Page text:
visits from March 28 to April 21. Id. at 117.
March 31, 2015 refusal to obey direct order: Deputy
Jones wrote a disciplinary charge -- apparently called a
request for discipline -- at about 6:00 p.m. on March 31,
charging Stevenson with disobeying a direct order. The
narrative for the offense stated that Stevenson
“refuses to stop yelling out of his cell. I have given
him several verbal warnings and opportunities to comply with
my orders. [H]e refuses. Inmate is currently on lock up until
4/21.” Docket No. 23-2 at 118. According to the
incident report, Stevenson's explanation was that
“he was yelling . . . because he wanted a
grievance.” Id. The discipline imposed was
disciplinary isolation from April 21 to May 1, loss of
commissary from April 19 to April 29, and loss of visits from
April 21 to May 1. Id. Stevenson admits that he
received notice and a hearing for this rule violation. RT 47.
April 1, 2015 3:30 p.m. refusal to obey direct
order: Deputy Jones wrote a disciplinary charge that
Stevenson “has been loud and disruptive everyday for
the past week. I have given him warning after warning and he
still continues to disrupt the daily pod function. Today I
ordered him to roll up to be re-housed, he refused. A
supervisor had to respond before Stevenson would comply.
Inmate says he is not a kid and does not have to listen to
anything deputies say. Inmate is currently on lock up until
4/21.” Docket No. 25-3 at 2-3. According to the
incident report, “Stevenson claimed that the order for
him to cuff up was never given to him by Deputy Jones.
Stevenson [said] he was complying with Deputy Jones'
order to re-house.” Id. at 2. The discipline
imposed was disciplinary isolation from May 1 to May 11, loss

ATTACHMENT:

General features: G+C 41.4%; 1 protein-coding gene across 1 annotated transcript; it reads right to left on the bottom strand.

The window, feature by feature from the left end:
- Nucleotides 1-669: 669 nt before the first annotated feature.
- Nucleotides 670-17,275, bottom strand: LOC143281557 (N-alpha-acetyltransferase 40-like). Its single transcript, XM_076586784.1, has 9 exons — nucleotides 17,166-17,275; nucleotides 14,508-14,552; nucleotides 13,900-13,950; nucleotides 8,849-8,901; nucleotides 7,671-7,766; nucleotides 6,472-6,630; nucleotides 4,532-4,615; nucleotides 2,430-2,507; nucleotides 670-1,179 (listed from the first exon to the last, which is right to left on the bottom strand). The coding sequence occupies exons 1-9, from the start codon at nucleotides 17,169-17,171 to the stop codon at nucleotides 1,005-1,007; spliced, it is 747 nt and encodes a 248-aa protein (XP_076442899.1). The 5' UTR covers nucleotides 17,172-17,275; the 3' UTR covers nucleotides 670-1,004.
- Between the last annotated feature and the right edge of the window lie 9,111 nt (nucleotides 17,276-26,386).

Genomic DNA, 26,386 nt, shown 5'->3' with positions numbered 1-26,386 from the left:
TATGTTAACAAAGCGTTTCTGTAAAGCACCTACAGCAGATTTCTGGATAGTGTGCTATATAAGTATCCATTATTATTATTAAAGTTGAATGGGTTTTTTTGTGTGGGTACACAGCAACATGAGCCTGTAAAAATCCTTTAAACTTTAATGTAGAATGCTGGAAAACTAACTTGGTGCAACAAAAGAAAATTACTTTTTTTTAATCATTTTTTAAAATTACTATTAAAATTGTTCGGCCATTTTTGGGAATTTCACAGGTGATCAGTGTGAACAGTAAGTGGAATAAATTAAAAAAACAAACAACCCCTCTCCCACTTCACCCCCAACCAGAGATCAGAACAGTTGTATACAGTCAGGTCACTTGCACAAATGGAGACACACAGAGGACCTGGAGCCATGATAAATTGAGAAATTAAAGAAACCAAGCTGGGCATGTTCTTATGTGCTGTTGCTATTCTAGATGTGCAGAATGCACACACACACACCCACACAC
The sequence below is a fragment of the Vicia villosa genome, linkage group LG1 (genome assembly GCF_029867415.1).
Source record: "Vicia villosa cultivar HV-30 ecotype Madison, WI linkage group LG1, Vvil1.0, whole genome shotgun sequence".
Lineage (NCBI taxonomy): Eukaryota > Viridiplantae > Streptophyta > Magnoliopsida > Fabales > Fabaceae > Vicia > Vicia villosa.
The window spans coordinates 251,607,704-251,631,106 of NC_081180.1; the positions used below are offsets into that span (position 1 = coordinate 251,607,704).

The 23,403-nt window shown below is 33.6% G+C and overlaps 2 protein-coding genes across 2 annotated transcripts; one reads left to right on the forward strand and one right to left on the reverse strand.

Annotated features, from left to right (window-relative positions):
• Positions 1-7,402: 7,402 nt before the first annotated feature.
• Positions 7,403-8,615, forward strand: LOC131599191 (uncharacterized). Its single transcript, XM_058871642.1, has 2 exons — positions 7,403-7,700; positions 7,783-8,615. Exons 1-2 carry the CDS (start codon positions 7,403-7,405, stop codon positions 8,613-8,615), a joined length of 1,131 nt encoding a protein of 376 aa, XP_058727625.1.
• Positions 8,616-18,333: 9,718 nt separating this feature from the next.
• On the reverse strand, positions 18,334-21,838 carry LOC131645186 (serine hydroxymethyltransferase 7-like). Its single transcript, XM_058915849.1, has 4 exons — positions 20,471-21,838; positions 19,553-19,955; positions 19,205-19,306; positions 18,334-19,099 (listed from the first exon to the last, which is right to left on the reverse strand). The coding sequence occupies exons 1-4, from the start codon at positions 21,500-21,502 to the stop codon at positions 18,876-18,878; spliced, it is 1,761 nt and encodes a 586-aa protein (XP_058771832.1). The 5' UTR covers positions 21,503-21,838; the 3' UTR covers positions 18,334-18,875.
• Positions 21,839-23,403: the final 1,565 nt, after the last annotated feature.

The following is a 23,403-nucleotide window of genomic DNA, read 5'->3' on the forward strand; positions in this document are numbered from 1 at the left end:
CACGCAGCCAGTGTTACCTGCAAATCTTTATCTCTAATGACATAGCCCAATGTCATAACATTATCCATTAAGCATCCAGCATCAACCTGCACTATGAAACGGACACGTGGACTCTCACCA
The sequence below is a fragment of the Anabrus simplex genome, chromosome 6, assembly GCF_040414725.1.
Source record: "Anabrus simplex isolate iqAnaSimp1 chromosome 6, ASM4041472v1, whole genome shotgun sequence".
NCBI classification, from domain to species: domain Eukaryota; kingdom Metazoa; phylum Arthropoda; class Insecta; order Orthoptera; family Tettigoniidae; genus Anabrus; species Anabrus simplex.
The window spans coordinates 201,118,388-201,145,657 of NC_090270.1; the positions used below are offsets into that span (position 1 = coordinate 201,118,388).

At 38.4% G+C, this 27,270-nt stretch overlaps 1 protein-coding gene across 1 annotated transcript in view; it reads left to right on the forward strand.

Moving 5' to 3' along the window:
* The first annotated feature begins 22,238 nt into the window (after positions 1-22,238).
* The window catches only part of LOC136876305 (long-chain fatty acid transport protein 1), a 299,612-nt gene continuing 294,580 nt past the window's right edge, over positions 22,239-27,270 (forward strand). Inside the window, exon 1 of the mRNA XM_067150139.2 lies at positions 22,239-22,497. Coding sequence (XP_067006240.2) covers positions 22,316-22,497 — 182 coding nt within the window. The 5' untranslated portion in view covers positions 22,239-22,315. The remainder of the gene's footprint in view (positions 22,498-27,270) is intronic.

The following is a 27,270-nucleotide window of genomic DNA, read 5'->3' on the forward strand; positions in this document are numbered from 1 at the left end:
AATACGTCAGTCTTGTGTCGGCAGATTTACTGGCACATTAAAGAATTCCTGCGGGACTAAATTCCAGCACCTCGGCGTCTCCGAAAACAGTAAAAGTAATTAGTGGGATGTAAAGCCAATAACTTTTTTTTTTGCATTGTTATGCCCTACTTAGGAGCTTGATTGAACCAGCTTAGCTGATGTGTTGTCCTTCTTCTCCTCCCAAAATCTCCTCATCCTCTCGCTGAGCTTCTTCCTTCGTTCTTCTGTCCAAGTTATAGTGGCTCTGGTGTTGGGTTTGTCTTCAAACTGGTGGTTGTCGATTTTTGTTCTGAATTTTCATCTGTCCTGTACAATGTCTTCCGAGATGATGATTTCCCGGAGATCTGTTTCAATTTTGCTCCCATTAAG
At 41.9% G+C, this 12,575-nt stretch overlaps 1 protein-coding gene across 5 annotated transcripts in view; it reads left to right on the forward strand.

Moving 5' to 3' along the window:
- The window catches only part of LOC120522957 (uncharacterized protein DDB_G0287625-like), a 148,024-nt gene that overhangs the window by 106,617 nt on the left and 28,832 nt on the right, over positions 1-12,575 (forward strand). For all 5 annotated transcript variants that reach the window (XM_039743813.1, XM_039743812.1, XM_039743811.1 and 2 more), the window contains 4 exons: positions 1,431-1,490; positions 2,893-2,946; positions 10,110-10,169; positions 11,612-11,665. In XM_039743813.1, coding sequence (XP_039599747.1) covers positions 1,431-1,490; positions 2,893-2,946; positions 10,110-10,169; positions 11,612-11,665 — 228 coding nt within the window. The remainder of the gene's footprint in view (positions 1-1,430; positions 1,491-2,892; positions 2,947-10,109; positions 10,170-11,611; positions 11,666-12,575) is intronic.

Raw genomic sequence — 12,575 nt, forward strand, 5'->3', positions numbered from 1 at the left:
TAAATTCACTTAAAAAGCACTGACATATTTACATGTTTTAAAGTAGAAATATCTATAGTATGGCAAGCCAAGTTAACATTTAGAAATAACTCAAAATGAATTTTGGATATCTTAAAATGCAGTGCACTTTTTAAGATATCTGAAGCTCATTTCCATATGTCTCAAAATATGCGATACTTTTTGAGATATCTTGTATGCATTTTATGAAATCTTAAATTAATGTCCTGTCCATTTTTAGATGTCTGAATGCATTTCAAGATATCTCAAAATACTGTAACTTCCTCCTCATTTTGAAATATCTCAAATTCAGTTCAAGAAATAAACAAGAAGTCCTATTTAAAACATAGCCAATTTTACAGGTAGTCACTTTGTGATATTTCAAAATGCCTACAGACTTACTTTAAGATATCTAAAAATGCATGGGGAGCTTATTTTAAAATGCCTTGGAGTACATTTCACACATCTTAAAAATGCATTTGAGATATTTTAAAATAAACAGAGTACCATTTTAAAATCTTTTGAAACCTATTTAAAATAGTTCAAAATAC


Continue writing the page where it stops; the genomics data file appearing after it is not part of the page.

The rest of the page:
of commissary from April 29 to May 9, and loss of visits from
May 1 to May 11. Id. at 2.
April 1, 2015 5:30 p.m. “riot”: Deputy
Jones wrote a disciplinary charge stating: “As I
attempted to move inmate to pod 2B, he refused to be
handcuffed. He demanded for me to use two handcuffs while
being transported. He refused at least 3 lawful orders to
cuff up. I eventually placed a pair of handcuffs on inmate
Stevenson without using two pairs. As I escorted him to pod
2B he said, ‘I don't give a fuck.' Inmate
continually has become disruptive to normal pod operations
and was placed in ad-seg housing. He is currently on lock
up.” Docket No. 25-4 at 2-3. A comment in the
discipline section stated that “Stevenson disrupted Pod
2A and incited the other inmates with statements of
non-compliance in which multiple deputies had to quell the
disruption.” Id. at 2. The discipline imposed
was disciplinary isolation from May 11 to June 10, loss of
commissary from May 9 to June 8, and loss of visits from May
11 to June 10. Id.
Jones had no involvement with the first two disciplinary
matters. Deputy Jones wrote up the disciplinary charges for
the last three matters, but did not adjudicate those charges.
own testimony at his deposition shows some basis for the
disciplinary charges on April 1, even though he may have felt
justified in his behavior. He stated he asked for a grievance
3-4 times, “yelled” for a grievance, and knocked
on his door loudly. RT 26-29. When Deputy Jones
“acted” like he did not hear Stevenson, Stevenson
“made sure he heard me.” RT 28. When Deputy Jones
first came to his ...